Thinking Inside the Box – The Idea Box

Try to let go of the emotions and attachments you place on things and think more plainly. Consider problems more generally as opposed to specifically, and try to get away from the negative effects of functional fixedness.
Systematically create combinations with an idea box.

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The third tactic is to attempt to strip away meaning and get back to the basics. When we think of creativity, we often conjure visions of elaborate and detailed masterpieces that are one of a kind. But while these masterpieces are indeed products of creativity, we typically make the mistake of thinking that the process of creating them also required detailed and elaborate thought. We fail to recognize that while the product may look intricate and complex, the process that created it may have first required simplicity in thinking. Here’s another tactic that creatives know how to use well: if you want to generate ideas rapidly, you have to learn how to think more plainly.

Thinking more plainly means zooming out and having a looser perspective on things. It’s being able to grasp the gist of the problem rather than getting stuck on its minute details. This type of thinking can be practiced by replacing problem-specific verbs with generic ones when stating the problem. For instance, don’t ask, “How could I drive something over a long distance?” Instead, think, “How could I move something over a long distance?”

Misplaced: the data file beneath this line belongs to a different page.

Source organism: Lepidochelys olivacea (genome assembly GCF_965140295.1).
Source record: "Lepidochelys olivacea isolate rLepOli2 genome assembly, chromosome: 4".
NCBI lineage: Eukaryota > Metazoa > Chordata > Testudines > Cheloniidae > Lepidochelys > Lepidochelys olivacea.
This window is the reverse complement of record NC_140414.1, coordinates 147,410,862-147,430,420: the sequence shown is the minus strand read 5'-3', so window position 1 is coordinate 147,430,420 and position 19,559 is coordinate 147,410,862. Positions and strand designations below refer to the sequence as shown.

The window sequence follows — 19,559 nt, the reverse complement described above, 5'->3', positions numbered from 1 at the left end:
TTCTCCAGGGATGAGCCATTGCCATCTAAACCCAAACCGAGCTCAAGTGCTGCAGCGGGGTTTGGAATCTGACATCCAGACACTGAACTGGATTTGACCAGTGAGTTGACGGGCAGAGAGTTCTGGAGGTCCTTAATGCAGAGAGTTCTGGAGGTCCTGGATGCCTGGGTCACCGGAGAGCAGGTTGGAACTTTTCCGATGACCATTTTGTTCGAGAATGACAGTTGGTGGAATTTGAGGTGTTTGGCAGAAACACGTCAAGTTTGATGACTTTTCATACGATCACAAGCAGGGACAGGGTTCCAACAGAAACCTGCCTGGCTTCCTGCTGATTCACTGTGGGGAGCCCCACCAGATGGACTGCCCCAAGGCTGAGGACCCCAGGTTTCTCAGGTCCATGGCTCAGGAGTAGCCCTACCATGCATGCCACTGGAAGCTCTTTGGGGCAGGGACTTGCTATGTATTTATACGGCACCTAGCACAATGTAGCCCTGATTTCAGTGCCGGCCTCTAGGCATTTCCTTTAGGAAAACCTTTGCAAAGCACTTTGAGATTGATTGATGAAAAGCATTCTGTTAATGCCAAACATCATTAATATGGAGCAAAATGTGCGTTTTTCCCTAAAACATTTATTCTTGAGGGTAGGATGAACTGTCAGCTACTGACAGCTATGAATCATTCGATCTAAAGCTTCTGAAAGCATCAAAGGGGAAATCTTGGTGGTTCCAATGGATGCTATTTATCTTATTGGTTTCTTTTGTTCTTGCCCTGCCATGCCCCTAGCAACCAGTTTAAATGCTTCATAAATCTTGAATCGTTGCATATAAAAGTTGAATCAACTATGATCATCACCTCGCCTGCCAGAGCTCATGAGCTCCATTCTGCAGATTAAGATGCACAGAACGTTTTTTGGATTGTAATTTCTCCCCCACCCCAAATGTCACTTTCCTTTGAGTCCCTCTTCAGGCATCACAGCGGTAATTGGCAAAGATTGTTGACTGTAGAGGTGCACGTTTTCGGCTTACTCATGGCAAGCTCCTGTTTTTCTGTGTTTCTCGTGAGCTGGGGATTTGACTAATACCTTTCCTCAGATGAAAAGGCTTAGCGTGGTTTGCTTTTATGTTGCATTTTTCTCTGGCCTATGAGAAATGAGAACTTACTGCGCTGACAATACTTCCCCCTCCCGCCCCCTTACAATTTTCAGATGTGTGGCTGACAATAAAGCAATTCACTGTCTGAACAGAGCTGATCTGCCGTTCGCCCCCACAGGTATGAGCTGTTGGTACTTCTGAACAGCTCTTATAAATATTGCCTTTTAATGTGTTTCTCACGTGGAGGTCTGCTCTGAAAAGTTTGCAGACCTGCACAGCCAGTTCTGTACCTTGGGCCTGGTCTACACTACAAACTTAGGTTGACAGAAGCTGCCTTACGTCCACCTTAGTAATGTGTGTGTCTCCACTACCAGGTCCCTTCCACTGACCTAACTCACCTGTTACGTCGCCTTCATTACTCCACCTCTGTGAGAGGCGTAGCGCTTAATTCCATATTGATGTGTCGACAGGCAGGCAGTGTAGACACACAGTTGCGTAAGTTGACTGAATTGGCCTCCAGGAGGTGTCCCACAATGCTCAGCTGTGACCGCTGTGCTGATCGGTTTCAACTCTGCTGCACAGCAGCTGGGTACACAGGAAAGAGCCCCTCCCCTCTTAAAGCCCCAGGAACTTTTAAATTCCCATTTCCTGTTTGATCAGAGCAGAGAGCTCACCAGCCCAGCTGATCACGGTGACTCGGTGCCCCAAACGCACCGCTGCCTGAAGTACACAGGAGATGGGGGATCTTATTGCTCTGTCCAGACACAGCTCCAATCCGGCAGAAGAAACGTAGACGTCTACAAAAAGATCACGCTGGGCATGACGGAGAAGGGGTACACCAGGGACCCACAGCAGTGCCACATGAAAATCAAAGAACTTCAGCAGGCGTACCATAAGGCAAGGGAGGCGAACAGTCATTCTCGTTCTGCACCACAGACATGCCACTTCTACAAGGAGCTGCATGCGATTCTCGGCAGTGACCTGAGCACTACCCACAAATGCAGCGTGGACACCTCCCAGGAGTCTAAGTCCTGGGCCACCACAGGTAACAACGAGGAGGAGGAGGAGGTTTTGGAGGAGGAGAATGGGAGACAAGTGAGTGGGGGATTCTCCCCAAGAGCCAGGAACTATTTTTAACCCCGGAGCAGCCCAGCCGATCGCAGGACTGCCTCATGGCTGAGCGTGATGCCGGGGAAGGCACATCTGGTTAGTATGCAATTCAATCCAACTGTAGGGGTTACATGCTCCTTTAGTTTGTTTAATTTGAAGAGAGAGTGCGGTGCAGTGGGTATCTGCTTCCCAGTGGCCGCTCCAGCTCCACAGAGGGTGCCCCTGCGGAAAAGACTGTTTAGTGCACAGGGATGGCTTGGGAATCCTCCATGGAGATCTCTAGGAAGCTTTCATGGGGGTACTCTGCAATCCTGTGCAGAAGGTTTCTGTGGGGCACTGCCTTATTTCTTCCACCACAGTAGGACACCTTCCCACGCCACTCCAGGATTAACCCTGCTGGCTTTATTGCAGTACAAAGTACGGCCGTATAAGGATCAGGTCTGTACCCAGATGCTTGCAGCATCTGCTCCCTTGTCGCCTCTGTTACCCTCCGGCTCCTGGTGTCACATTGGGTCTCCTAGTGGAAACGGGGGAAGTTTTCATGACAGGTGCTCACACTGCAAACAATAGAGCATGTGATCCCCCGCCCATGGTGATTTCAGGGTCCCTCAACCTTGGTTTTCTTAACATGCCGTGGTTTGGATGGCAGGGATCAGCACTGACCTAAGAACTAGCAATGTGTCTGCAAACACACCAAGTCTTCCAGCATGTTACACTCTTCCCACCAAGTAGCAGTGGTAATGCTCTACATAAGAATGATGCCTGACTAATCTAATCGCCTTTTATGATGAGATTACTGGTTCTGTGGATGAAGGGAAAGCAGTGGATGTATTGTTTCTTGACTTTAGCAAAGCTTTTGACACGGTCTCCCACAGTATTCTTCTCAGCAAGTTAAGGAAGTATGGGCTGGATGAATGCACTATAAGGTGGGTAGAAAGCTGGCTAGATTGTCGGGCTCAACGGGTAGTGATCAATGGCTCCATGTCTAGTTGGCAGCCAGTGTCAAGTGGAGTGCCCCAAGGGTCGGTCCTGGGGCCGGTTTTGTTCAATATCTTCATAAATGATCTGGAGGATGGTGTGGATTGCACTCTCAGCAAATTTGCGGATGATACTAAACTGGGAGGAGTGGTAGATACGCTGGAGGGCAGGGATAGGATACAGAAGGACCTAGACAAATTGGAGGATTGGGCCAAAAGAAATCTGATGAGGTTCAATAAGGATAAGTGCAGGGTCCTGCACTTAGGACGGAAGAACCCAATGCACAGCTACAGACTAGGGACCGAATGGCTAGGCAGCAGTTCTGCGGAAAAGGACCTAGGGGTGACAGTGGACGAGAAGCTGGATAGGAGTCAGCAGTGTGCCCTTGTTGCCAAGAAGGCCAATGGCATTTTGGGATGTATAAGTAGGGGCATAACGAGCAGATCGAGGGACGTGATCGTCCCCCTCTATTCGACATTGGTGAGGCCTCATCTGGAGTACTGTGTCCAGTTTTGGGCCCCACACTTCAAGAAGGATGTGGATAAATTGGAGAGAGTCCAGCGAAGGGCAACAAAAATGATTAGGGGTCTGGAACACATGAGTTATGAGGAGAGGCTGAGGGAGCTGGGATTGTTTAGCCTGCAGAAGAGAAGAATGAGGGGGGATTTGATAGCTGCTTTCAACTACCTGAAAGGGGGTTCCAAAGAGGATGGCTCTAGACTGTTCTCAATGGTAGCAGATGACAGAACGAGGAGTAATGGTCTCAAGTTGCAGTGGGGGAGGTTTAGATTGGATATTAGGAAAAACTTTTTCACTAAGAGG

Moving covers not just driving but also flying, swimming, sliding, throwing, crawling into a catapult, and more. Using the looser, more generic verb “move” opens up more possibilities because it removes the restrictions of the specific verb “drive.” A study by Clement and colleagues demonstrated how such a technique can dramatically improve performance in tasks requiring analogical thinking. They found that when problems were described in more generic terms, the participants’ performance improved by over 100 percent in some tasks.

So if you’re tackling a creative task or problem, write it down and highlight or circle the verbs and keywords you used. Then consider if there’s a more general umbrella term those words belong under and opt to use that term instead. With your task now phrased in a more generic way, rethink the possibilities considering this new formulation.